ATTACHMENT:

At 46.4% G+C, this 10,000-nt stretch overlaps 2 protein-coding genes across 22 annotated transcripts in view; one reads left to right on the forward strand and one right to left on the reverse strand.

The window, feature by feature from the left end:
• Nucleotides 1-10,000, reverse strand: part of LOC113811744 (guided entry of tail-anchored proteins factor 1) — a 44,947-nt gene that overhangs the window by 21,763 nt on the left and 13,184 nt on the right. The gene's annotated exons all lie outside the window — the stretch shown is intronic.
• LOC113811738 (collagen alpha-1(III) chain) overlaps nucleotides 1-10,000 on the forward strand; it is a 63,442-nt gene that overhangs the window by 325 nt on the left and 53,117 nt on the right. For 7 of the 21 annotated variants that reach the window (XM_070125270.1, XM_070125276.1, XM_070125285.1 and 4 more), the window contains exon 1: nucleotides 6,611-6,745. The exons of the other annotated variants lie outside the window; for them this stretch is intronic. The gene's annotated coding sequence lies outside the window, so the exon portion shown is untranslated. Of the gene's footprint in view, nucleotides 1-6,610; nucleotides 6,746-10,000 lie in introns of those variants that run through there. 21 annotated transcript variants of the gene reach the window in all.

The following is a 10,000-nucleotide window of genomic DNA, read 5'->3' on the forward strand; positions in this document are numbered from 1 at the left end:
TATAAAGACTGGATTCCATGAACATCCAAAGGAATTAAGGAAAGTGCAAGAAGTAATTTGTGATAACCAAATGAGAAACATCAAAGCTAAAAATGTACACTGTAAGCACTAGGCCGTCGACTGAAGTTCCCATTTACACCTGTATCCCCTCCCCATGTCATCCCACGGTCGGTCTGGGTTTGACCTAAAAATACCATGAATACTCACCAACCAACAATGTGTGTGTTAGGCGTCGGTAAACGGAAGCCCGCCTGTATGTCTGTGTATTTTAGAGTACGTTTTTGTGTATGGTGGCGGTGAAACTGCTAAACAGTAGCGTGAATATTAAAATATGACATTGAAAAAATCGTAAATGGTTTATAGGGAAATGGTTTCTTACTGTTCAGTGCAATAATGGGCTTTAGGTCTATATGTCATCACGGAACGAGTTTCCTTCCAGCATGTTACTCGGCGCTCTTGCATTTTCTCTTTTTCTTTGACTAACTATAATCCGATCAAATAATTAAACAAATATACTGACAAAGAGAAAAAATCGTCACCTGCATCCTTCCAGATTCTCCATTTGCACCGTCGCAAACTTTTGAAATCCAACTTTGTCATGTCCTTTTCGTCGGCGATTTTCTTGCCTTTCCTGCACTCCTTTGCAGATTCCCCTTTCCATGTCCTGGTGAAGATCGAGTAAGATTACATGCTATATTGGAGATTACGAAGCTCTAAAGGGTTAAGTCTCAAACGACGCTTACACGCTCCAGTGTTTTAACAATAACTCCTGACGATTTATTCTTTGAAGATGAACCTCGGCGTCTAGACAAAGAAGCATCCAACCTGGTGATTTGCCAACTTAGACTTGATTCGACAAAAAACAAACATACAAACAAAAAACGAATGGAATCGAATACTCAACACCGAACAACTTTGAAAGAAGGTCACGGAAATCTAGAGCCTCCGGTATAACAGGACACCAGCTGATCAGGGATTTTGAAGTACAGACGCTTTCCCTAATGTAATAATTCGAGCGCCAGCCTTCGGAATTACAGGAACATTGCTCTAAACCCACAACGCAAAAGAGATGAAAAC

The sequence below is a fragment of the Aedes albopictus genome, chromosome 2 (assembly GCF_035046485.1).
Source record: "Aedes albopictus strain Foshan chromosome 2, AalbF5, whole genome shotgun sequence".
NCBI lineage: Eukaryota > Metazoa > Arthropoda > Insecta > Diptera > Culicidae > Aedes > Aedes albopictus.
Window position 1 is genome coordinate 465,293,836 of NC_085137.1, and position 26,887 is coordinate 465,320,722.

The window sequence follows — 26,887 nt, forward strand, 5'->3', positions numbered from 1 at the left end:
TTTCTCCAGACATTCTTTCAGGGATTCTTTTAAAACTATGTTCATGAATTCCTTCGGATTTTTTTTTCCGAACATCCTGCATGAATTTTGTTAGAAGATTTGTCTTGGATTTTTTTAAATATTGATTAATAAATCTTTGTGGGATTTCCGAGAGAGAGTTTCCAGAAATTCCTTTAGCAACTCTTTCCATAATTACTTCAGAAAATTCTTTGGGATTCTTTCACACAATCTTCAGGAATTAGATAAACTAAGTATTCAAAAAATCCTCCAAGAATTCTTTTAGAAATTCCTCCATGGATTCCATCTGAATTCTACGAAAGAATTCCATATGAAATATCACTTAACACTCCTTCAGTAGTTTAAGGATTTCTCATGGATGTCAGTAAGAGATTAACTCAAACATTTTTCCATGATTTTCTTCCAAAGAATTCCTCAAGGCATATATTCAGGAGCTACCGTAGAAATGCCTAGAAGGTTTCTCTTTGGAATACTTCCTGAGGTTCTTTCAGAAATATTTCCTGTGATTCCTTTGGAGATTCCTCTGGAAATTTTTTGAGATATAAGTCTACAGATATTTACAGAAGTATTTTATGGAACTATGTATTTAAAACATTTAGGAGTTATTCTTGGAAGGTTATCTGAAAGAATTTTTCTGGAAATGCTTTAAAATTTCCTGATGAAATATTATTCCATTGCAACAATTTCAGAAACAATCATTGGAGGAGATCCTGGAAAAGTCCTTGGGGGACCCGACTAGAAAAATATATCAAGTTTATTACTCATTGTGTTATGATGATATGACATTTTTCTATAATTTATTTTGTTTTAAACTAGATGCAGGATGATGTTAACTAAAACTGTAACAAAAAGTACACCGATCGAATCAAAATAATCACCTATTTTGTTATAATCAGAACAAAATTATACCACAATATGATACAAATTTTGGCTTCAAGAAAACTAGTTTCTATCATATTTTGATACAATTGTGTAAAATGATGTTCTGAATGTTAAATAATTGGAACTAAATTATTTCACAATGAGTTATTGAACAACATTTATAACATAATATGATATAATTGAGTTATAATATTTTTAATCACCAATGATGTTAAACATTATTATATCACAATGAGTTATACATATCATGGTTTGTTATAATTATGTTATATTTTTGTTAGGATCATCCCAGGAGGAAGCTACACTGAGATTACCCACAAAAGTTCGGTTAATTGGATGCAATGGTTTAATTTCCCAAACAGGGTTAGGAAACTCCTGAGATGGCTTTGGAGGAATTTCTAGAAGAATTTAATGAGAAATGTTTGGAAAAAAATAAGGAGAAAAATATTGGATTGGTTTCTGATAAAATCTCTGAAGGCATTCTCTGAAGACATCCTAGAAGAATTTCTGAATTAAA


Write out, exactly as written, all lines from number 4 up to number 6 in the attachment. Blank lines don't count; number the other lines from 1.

• LOC113811738 (collagen alpha-1(III) chain) overlaps nucleotides 1-10,000 on the forward strand; it is a 63,442-nt gene that overhangs the window by 325 nt on the left and 53,117 nt on the right. For 7 of the 21 annotated variants that reach the window (XM_070125270.1, XM_070125276.1, XM_070125285.1 and 4 more), the window contains exon 1: nucleotides 6,611-6,745. The exons of the other annotated variants lie outside the window; for them this stretch is intronic. The gene's annotated coding sequence lies outside the window, so the exon portion shown is untranslated. Of the gene's footprint in view, nucleotides 1-6,610; nucleotides 6,746-10,000 lie in introns of those variants that run through there. 21 annotated transcript variants of the gene reach the window in all.

The following is a 10,000-nucleotide window of genomic DNA, read 5'->3' on the forward strand; positions in this document are numbered from 1 at the left end:
TATAAAGACTGGATTCCATGAACATCCAAAGGAATTAAGGAAAGTGCAAGAAGTAATTTGTGATAACCAAATGAGAAACATCAAAGCTAAAAATGTACACTGTAAGCACTAGGCCGTCGACTGAAGTTCCCATTTACACCTGTATCCCCTCCCCATGTCATCCCACGGTCGGTCTGGGTTTGACCTAAAAATACCATGAATACTCACCAACCAACAATGTGTGTGTTAGGCGTCGGTAAACGGAAGCCCGCCTGTATGTCTGTGTATTTTAGAGTACGTTTTTGTGTATGGTGGCGGTGAAACTGCTAAACAGTAGCGTGAATATTAAAATATGACATTGAAAAAATCGTAAATGGTTTATAGGGAAATGGTTTCTTACTGTTCAGTGCAATAATGGGCTTTAGGTCTATATGTCATCACGGAACGAGTTTCCTTCCAGCATGTTACTCGGCGCTCTTGCATTTTCTCTTTTTCTTTGACTAACTATAATCCGATCAAATAATTAAACAAATATACTGACAAAGAGAAAAAATCGTCACCTGCATCCTTCCAGATTCTCCATTTGCACCGTCGCAAACTTTTGAAATCCAACTTTGTCATGTCCTTTTCGTCGGCGATTTTCTTGCCTTTCCTGCACTCCTTTGCAGATTCCCCTTTCCATGTCCTGGTGAAGATCGAGTAAGATTACATGCTATATTGGAGATTACGAAGCTCTAAAGGGTTAAGTCTCAAACGACGCTTACACGCTCCAGTGTTTTAACAATAACTCCTGACGATTTATTCTTTGAAGATGAACCTCGGCGTCTAGACAAAGAAGCATCCAACCTGGTGATTTGCCAACTTAGACTTGATTCGACAAAAAACAAACATACAAACAAAAAACGAATGGAATCGAATACTCAACACCGAACAACTTTGAAAGAAGGTCACGGAAATCTAGAGCCTCCGGTATAACAGGACACCAGCTGATCAGGGATTTTGAAGTACAGACGCTTTCCCTAATGTAATAATTCGAGCGCCAGCCTTCGGAATTACAGGAACATTGCTCTAAACCCACAACGCAAAAGAGATGAAAAC